Stress provokes an inflammatory response in the body, which if excessive or continuous can create an imbalance in the parasympathetic and sympathetic nervous system. These are branches of the autonomic nervous system that are designed to help your body cope in moments of crisis.

The detrimental effects of long term inflammation can result in conditions such as diabetes, cardiovascular disease, depression, obesity and immune dysfunction. It stands to reason therefore that reducing stress and inflammation is essential for keeping yourself healthy.

If you are finding it difficult to cope with the endless cycle of stress in your life, you could be taking advantage of the remarkable healing powers of the earth beneath your feet by practising grounding.  Many studies have shown multiple benefits associated with connecting to the earth. Just 20 to 40 minutes a day can reduce inflammation, lessen pain, relieve stress, improve blood flow and promote more restful sleep.

Grounding or earthing is like it sounds a practice whereby you place your bare feet or body on the ground; this is particularly beneficial if the ground is wet and the atmosphere is humid. You could be standing on sand, grass, mud or even concrete to achieve the benefits. In times gone by many cultures walked barefoot and slept on the ground, nowadays few people actually make contact with the earth, spending most of their time in shoes with synthetic soles that insulate them from the earth’s natural electric charge.

How it works

The earth itself maintains a negative electrical potential on its surface. This negative surface charge is constantly replenished by the electrical atmosphere all around us. By walking barefoot, sitting or lying down on the ground, you allow an influx of the earth’s electrons to be conducted through your body, equalising your body’s electrical potential with the earths.

Being connected to the surface of the earth promotes electrophysiological changes in your body that have significant positive effects on your health. Grounding has been found to produce measurable differences in the concentrations of the cells involved in the inflammatory response.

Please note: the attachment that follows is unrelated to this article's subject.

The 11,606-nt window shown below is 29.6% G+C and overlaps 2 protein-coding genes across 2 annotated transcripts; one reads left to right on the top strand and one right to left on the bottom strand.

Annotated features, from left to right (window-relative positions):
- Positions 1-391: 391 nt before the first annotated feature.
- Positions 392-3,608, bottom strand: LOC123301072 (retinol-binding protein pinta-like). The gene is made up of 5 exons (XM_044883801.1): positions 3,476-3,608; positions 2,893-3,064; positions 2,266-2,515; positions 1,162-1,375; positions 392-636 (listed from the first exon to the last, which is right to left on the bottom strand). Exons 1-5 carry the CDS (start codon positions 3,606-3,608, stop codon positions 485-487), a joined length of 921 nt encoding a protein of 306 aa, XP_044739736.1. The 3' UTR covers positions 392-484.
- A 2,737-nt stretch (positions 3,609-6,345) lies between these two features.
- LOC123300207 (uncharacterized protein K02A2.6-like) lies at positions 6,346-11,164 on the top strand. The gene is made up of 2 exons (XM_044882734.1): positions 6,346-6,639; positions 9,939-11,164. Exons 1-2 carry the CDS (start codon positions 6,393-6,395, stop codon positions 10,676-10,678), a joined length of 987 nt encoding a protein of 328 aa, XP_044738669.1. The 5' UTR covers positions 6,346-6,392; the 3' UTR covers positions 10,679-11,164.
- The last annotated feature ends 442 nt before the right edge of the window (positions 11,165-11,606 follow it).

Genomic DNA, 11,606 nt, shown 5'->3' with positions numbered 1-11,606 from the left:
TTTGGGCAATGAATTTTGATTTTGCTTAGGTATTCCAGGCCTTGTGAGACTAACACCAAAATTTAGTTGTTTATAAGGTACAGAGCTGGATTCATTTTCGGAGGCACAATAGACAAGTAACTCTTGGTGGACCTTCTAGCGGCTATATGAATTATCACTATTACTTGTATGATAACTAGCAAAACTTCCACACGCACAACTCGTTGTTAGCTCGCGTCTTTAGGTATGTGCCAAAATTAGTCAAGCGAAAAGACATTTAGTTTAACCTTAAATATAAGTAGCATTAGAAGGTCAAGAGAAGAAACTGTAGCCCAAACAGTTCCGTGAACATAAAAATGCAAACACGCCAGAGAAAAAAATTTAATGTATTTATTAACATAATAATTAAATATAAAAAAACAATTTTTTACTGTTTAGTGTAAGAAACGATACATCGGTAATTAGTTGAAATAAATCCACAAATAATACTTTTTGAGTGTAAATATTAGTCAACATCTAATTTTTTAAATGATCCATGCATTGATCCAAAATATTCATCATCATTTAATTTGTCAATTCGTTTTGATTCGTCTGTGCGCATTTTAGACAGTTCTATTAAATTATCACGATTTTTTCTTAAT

One theory is that the electrons from the earth’s surface spread over and through the body where they act as antioxidants. Scientists believe that they create an antioxidant microenvironment around an injured area, counteracting damage to healthy tissue and reducing the formation of excessive inflammatory compounds.

This idea is validated by numerous studies showing that people who are grounded to the electron enriched earth, experience a reduction in stress and an improved balance of the sympathetic and parasympathetic nervous system. Not only does this remarkable effect happen after just 20 minutes but continues to exert its benefits the longer you do it. Some people even experience drastic changes immediately.

Grounding and its effect on your cardiovascular system

Recent research has found that grounding improves heart rate variability (HRV) which has a positive impact on cardiovascular status.  HRV technology gives a view of the state of your physiology, and can track your general stress levels. The researchers found using HRV measurements was a highly effective way of determining the different responses to stress between individuals practising grounding and those not.